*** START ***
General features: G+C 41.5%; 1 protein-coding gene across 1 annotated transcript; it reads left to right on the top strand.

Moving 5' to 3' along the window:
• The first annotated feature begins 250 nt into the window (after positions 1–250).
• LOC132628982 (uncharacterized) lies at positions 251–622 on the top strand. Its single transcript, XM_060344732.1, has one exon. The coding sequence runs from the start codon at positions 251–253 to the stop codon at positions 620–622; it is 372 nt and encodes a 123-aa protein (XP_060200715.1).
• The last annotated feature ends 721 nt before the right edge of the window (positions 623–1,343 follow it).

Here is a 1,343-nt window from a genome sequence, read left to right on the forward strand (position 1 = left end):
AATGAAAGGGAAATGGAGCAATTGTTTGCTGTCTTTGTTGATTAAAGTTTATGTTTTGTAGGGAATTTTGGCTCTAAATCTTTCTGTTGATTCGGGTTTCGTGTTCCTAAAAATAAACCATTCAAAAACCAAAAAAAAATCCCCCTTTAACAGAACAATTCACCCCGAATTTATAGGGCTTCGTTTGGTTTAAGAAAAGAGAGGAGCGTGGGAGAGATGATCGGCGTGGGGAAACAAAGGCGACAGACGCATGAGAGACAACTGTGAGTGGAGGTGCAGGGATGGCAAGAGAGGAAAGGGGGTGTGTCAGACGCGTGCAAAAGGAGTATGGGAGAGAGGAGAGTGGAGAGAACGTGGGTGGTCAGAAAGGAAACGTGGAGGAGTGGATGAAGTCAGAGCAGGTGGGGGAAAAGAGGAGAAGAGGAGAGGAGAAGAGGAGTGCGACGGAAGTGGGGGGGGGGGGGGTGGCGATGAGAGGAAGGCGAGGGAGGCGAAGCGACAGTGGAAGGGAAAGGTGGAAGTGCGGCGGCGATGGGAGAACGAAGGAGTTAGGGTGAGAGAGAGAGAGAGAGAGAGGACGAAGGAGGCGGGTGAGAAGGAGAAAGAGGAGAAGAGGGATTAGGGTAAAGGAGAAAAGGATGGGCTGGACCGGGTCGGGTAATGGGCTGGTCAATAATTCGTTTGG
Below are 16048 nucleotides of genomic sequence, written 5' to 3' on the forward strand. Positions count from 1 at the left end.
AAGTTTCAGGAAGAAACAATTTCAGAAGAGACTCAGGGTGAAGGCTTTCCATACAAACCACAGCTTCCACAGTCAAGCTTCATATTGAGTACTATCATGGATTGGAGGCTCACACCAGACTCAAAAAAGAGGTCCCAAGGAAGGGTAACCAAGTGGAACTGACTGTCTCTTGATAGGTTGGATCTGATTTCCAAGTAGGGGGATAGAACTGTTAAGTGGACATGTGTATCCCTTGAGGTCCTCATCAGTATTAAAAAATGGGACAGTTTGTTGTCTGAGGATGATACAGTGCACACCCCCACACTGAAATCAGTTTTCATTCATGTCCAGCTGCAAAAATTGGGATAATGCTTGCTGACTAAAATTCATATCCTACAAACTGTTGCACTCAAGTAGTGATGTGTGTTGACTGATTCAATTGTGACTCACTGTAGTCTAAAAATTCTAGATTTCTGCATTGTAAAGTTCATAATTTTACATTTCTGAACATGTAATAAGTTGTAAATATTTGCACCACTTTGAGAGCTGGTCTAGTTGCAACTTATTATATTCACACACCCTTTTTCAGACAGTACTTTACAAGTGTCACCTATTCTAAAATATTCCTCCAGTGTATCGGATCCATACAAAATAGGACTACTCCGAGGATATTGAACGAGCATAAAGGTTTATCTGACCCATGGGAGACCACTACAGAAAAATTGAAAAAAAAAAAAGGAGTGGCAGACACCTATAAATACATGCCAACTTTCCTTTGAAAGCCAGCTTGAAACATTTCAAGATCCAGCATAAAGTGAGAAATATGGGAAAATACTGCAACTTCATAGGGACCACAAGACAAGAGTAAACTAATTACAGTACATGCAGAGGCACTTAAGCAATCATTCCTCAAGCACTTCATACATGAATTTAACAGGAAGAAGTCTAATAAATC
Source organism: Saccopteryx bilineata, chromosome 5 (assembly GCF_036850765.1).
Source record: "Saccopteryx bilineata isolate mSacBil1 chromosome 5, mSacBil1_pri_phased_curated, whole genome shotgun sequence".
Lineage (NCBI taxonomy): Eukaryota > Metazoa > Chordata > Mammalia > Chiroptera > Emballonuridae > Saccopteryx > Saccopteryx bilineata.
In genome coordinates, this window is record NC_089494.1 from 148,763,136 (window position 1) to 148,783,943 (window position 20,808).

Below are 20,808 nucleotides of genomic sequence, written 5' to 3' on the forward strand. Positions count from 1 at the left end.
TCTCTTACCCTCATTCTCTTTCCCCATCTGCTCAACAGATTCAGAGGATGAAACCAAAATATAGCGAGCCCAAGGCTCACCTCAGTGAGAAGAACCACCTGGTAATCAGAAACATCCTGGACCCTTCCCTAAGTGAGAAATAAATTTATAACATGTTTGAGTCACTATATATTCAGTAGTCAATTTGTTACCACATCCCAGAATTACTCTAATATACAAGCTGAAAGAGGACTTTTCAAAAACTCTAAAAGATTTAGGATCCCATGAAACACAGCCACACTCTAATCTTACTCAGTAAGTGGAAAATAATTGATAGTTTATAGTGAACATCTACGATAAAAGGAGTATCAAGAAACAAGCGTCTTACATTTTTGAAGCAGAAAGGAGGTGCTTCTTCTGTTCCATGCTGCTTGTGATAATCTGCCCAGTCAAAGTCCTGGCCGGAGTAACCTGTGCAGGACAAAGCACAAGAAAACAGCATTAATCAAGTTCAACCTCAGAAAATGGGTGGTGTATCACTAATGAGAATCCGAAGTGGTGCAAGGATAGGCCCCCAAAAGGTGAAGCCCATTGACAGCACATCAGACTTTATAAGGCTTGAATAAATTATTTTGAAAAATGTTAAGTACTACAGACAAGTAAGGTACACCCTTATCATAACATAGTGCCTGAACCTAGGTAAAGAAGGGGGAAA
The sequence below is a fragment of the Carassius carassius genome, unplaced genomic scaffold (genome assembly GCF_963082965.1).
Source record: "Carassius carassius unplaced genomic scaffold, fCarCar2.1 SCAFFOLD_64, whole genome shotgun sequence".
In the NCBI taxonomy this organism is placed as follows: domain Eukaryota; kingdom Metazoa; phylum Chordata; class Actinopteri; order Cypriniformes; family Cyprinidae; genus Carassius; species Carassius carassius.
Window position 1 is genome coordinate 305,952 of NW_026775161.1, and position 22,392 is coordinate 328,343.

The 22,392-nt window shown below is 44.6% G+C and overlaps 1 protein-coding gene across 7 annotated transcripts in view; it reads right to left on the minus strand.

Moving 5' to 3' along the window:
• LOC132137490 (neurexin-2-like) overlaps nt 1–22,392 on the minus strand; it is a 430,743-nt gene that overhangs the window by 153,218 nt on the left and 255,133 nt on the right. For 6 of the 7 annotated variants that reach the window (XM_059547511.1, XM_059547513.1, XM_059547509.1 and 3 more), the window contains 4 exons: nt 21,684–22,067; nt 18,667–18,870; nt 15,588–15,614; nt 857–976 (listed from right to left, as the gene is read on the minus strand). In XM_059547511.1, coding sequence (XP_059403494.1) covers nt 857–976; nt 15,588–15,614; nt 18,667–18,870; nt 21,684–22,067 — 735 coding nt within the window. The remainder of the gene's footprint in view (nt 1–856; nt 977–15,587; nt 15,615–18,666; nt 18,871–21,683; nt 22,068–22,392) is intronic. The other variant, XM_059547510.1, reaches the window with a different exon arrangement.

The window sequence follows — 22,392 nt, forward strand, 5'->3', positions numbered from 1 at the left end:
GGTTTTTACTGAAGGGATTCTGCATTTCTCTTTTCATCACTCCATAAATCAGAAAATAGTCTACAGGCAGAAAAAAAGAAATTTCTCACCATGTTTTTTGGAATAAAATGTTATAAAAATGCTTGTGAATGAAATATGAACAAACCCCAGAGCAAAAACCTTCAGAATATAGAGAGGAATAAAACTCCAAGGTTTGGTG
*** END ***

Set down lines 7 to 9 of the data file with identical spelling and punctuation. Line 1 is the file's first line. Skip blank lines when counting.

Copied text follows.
AATGAAAGGGAAATGGAGCAATTGTTTGCTGTCTTTGTTGATTAAAGTTTATGTTTTGTAGGGAATTTTGGCTCTAAATCTTTCTGTTGATTCGGGTTTCGTGTTCCTAAAAATAAACCATTCAAAAACCAAAAAAAAATCCCCCTTTAACAGAACAATTCACCCCGAATTTATAGGGCTTCGTTTGGTTTAAGAAAAGAGAGGAGCGTGGGAGAGATGATCGGCGTGGGGAAACAAAGGCGACAGACGCATGAGAGACAACTGTGAGTGGAGGTGCAGGGATGGCAAGAGAGGAAAGGGGGTGTGTCAGACGCGTGCAAAAGGAGTATGGGAGAGAGGAGAGTGGAGAGAACGTGGGTGGTCAGAAAGGAAACGTGGAGGAGTGGATGAAGTCAGAGCAGGTGGGGGAAAAGAGGAGAAGAGGAGAGGAGAAGAGGAGTGCGACGGAAGTGGGGGGGGGGGGGGTGGCGATGAGAGGAAGGCGAGGGAGGCGAAGCGACAGTGGAAGGGAAAGGTGGAAGTGCGGCGGCGATGGGAGAACGAAGGAGTTAGGGTGAGAGAGAGAGAGAGAGAGAGGACGAAGGAGGCGGGTGAGAAGGAGAAAGAGGAGAAGAGGGATTAGGGTAAAGGAGAAAAGGATGGGCTGGACCGGGTCGGGTAATGGGCTGGTCAATAATTCGTTTGG
Below are 16048 nucleotides of genomic sequence, written 5' to 3' on the forward strand. Positions count from 1 at the left end.
AAGTTTCAGGAAGAAACAATTTCAGAAGAGACTCAGGGTGAAGGCTTTCCATACAAACCACAGCTTCCACAGTCAAGCTTCATATTGAGTACTATCATGGATTGGAGGCTCACACCAGACTCAAAAAAGAGGTCCCAAGGAAGGGTAACCAAGTGGAACTGACTGTCTCTTGATAGGTTGGATCTGATTTCCAAGTAGGGGGATAGAACTGTTAAGTGGACATGTGTATCCCTTGAGGTCCTCATCAGTATTAAAAAATGGGACAGTTTGTTGTCTGAGGATGATACAGTGCACACCCCCACACTGAAATCAGTTTTCATTCATGTCCAGCTGCAAAAATTGGGATAATGCTTGCTGACTAAAATTCATATCCTACAAACTGTTGCACTCAAGTAGTGATGTGTGTTGACTGATTCAATTGTGACTCACTGTAGTCTAAAAATTCTAGATTTCTGCATTGTAAAGTTCATAATTTTACATTTCTGAACATGTAATAAGTTGTAAATATTTGCACCACTTTGAGAGCTGGTCTAGTTGCAACTTATTATATTCACACACCCTTTTTCAGACAGTACTTTACAAGTGTCACCTATTCTAAAATATTCCTCCAGTGTATCGGATCCATACAAAATAGGACTACTCCGAGGATATTGAACGAGCATAAAGGTTTATCTGACCCATGGGAGACCACTACAGAAAAATTGAAAAAAAAAAAAGGAGTGGCAGACACCTATAAATACATGCCAACTTTCCTTTGAAAGCCAGCTTGAAACATTTCAAGATCCAGCATAAAGTGAGAAATATGGGAAAATACTGCAACTTCATAGGGACCACAAGACAAGAGTAAACTAATTACAGTACATGCAGAGGCACTTAAGCAATCATTCCTCAAGCACTTCATACATGAATTTAACAGGAAGAAGTCTAATAAATC